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Nominating a New Justice: In the Eye of the Beholder

On February 13, 2016, Supreme Court Justice Antonin Scalia was found dead in the Cibolo Creek Ranch in Shafter, Texas, heating up the already-intense election season.

Who was Scalia?

Since the start of his service on the court, Associate Justice Antonin Scalia, a Reagan nominee, has shown a record of consistently opposing affirmative action and calling for strict interpretation of the constitution.

Scalia favored socially conservative policies, and in 2003 was one of the 3 dissenting justices who voted to uphold the Texas ban on sodomy. He was one of the 7 justices in Bush v. Gore who invalidated the recount of votes in the disputed Florida election of 2000, allowing George W. Bush to become the 43rd president of the United States. When asked about this decision in 2007, Scalia remarked, “get over it. It’s so old by now.”

What Happened, and Reactions

After his death, Scalia’s funeral was held at the Basilica of the National Shrine of the Immaculate Conception on Feb. 20th, where a traditional Roman Catholic Funeral was held. Vice Presidents Joe Biden and Dick Cheney both attended without much hassle. Some, like presidential candidate Ted Cruz (R-TX), stirred up both excitement and fear. Still others paid their respects before the funeral, like President Obama, who paid tribute to the justice as his body laid in repose a day earlier; he has been criticized for not attending the actual funeral.

But some were more concerned with the implications of Scalia’s death than the death itself, like Mitch McConnell (R-KY), the Senate Majority Leader.

The Controversy

One hour after Scalia’s death, the GOP leader issued a statement which shocked some and enraged others. The statement read: “The American people should have a voice in the selection of their next Supreme Court Justice. Therefore, this vacancy should not be filled until we have a new president.”

Many of his fellow Senate Republicans have voiced their support for his plan. Surprisingly, some conservatives have been critical of McConnell’s decision, most notably retired Supreme Court Justice Sandra Day O’Connor, a Reagan appointee who said that the Senate should confirm a replacement as long as he or she is qualified.

“You just have to pick the best person you can under the circumstances, as the appointing authority must do,” she said. “It’s an important position and one that we care about as a nation and as a people. And I wish the president well as he makes choices and goes down that line. It’s hard.”

Senator Elizabeth Warren (D-MA), a hero of the American progressive movement, agrees from a constitutionalist point of view. “Sen. McConnell is right that the American people should have a voice in the selection of the next Supreme Court justice,” she posits. “In fact, they did — when President Obama won the 2012 election by five million votes.” Mockingly, Warren wrote on the same page, “I can’t find a clause (in the constitution) that says ‘…except when there’s a year left in the term of a Democratic President.”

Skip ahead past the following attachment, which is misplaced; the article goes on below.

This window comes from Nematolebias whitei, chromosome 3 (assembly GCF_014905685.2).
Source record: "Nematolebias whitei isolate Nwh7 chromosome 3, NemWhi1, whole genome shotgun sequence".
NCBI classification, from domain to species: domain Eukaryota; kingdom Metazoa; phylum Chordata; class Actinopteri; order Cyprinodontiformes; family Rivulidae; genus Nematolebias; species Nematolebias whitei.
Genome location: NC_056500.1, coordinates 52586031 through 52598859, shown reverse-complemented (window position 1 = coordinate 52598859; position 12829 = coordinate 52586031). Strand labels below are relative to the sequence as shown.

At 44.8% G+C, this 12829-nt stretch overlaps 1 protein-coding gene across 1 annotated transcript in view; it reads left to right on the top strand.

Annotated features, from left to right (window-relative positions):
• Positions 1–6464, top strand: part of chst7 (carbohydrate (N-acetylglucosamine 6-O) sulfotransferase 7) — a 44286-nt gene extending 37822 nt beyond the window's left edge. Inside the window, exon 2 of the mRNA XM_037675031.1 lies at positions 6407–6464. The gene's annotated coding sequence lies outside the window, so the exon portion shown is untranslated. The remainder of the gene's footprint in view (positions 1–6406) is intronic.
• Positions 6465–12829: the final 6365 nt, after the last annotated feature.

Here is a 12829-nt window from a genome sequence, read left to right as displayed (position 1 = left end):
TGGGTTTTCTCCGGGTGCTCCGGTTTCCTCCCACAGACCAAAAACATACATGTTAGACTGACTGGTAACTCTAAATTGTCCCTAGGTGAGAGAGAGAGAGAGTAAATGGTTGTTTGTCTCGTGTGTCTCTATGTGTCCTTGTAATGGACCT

Senator Ted Cruz (R-TX) has vowed to “absolutely” filibuster any nominations. “We’re advising that a lame-duck president in an election year is not going to be able to tip the balance of the Supreme Court,” he said, ignoring the fact that Anthony Kennedy, a Reagan appointee, was unanimously confirmed in 1988 by a vote of 97-0 in a Democratic Senate; audiences at the CBS Republican Debate on February 13 booed when a moderator pointed out this fact, reflecting how deep the partisan divisions run.

What Happens Now?

Not soon after Scalia’s passing, the New York Times indicated that Gov. Brian Sandoval (R-NV), a fiscal conservative who is sometimes socially and environmentally moderate (i.e. is pro-choice, supports alternative energy), might be considered for the post, owing to his prior experience as a district court judge. He soon removed himself from the vetting, though, with a notice saying that “The notion of being considered for a seat on the highest court in the land is beyond humbling and I am incredibly grateful to have been mentioned.” It is possible, however, that other socially moderate/liberal Republicans might be considered for the nomination.

An interesting alternative might be for Obama to re-nominate Sandra Day O’Connor, point out William Blake and Hans Hacker, professors of political science in the University of Maryland and Arkansas State University, respectively. They argue that her prior experience on the Supreme Court would make her the “undisputably qualified” nominee Obama promised, due to the pragmatism O’Connor has shown as associate justice. To make this even better, the former nominee was appointed by Ronald Reagan, a hero for the conservative cause. “A vote against confirming Justice O’Connor would be an admission that the patron saint of the modern Republican Party wasn’t infallible,” the professors write in an op-ed on the Baltimore Sun.

The justice for the justice appointment might, then, be in the eye of the beholder. What do you think? Should Obama surrender his rights to appoint a new justice in hopes of achieving reconciliation with a deeply partisan Senate, or should he “appoint someone who is indisputably qualified,” as he had promised?

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